GJ: I was seventeen, six feet tall, and singing soprano next to a load of kids. I kinda figured something was up! (Laughs) “At Seventeen I learned the truth...” (Laughs) What really happened was, I was attending a vocal competition. The adjudicator approached me afterward and told my mother and I that he thought I was a counter-tenor and not a treble. He said that given my age, the size of my voice, and the rich timbre, he was fairly certain that my voice had broken. He recommended me to a series of teachers for opinions. After school I went to college to begin serious training.
JR: What's the greatest thing about performing for a live audience?
GJ: For me, it’s connecting with them. When I feel our energies merge and that we’re all having a shared experience. I literally feel the energy coming across the footlights. It’s the greatest thing. Time stands still for me. It’s like a Divine communion. The energy from the audience frees something from deep inside me, and I just feel free to give them everything I have.
JR: I have to admit: Hearing such an elegant voice coming from a strapping, beary guy like yourself took me by surprise! Do you often get that reaction?
GJ: Thank you for that lovely compliment. When I was a classical singer, I used to get it much more. The repertoire tended to lie a lot higher. I didn’t use as much chest voice as I do now. It used to make me laugh to see men unconsciously crossing their legs in the audience. Now I sing over a much wider range, so the extreme high notes are used more for colourful effects.
JR: While we're on the subject: How do you feel about being called a "Bear"?!
GJ: I’ve embraced it. I was always attracted to bigger hairy guys. I’m very well built and long ago lost the battle with the razor. Embracing my inner Bear set me free in a lot of ways. I realised no matter how many times a week I work out or how strict I am with food. I’m always going to be a big hairy bloke. I could drive myself mad shaving and dieting, or I could enjoy my life. I eat sensibly, walk 10 K everyday, and attend pilates and yoga several times a week. As a result, I’ve become much more body confident and positive.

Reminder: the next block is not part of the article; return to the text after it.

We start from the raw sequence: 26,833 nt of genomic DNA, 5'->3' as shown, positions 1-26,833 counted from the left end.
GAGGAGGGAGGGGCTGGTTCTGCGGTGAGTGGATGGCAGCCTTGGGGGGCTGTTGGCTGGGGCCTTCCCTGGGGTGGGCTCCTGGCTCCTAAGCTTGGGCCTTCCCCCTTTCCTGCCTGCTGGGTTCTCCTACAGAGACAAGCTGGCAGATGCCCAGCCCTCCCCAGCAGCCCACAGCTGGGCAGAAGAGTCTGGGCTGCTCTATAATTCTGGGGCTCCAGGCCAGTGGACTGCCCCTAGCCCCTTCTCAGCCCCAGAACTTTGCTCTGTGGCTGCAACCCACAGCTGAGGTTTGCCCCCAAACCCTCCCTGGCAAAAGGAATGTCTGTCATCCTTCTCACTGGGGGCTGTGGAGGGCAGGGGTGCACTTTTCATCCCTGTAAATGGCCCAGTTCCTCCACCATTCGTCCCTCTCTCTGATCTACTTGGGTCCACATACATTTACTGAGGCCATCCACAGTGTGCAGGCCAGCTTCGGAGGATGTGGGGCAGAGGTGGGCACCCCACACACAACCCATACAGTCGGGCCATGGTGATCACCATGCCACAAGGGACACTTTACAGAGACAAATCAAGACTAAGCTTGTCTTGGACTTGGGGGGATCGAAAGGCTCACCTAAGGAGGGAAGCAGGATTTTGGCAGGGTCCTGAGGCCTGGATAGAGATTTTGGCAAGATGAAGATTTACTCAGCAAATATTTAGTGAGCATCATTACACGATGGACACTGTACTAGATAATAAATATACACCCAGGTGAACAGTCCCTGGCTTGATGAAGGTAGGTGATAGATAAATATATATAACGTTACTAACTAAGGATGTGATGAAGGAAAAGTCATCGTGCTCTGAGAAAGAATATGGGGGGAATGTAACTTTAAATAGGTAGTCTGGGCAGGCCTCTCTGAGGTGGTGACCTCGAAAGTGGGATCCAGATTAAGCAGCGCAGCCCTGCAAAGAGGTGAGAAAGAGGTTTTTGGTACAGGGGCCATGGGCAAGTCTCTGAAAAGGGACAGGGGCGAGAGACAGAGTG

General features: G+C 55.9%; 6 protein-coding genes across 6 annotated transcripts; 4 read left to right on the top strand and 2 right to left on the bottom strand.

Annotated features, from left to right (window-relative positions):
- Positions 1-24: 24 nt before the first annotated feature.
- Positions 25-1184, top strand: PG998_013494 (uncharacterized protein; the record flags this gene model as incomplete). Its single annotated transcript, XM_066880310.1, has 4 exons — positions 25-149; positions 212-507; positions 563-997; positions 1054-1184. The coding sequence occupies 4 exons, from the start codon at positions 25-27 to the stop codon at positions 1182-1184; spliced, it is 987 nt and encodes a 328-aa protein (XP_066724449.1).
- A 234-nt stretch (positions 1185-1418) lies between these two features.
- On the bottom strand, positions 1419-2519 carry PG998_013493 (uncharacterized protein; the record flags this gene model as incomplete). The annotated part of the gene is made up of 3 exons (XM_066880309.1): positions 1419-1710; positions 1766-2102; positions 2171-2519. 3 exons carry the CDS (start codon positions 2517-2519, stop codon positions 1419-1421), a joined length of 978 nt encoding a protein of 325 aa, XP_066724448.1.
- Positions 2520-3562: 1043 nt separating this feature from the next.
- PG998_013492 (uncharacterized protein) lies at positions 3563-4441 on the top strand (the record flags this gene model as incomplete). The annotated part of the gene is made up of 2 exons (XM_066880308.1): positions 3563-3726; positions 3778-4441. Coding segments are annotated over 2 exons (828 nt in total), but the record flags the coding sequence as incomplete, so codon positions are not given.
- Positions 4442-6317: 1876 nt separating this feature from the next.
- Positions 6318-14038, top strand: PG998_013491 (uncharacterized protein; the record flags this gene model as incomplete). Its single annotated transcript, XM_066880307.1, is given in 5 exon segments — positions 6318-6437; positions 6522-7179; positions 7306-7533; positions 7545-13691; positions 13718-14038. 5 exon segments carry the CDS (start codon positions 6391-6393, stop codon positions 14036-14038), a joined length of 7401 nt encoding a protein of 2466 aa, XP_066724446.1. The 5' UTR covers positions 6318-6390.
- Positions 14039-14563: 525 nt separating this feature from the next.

JR: That's awesome! So, your album Wild Is... features a wide variety of songs from a diverse lineup of songwriters-- but you make all these songs your own with your distinctive style and delivery. Which of the songs on the album is most personal for you?
GJ: I’d have to say it would be I Miss You Most On Sundays. The song was written for me by Barry Grace after the death of my partner Declan. Declan sadly lost his battle with depression in 2013. His passing was a major wakeup call for me. It made me evaluate what was and wasn’t important to me. It spurred me on to leave classical music and to become the artist that I’ve always wanted to be. Barry sadly passed away after a protracted illness in December 2016. He had become one of my greatest supporters and mentors. He also pushed me to write my own music. I Miss You Most connects with a lot of people, as it’s such a human song. We can all relate to it.
JR: Yes, we can. Now, you've been very open about the challenges you have faced in your life through the years, such as some serious health issues. What gave you the strength to get through these rough times?
GJ: This may shock people but I have a very strong sense of faith. I no longer subscribe to a particular religious dogma but I genuinely believe that something greater than all of us is at work. Sometimes my faith is considerably tested but if I centre myself and listen. I usually end up where I’m supposed to.
JR: How true! To state the obvious, there are a lot of people of Irish descent living in the United States, including myself. But it's a safe bet that most of us haven't visited Ireland yet, and may never! What would surprise most Americans to know about Ireland and about Irish people?
GJ: I think most American’s would be surprised to learn how cosmopolitan Ireland has become. We’ve advanced as a society so rapidly over the last few years that we’re much more sophisticated. Thankfully though, we’ve still retained our friendliness.
JR: Agreed! (Laughs) So, lastly... What are Graham J.'s New Year's resolutions for 2018?
GJ: I released an EP of original songs a few months ago. It’s called “Love Lies Bleeding at My Feet. It’s given me the impetus to keep writing my own music. I started writing a musical about Oscar Wilde. I hope to keep working on it. I’ve also bought a guitar. Learning to play has been an ambition of mine for several years. Hopefully this will be the year.
JR: I have high hopes that it will be! Thanks, Graham!
Graham J. Live from Broadway will take place at The Laurie Beechman Theatre, 407 W. 42nd Street, New York City, on Friday, Jan 26th 2018 at 7PM. For tickets, visit www.westbankcafe.com/laurie-beechman-theatre. For Graham J.'s official site, visit www.GrahamJ.eu.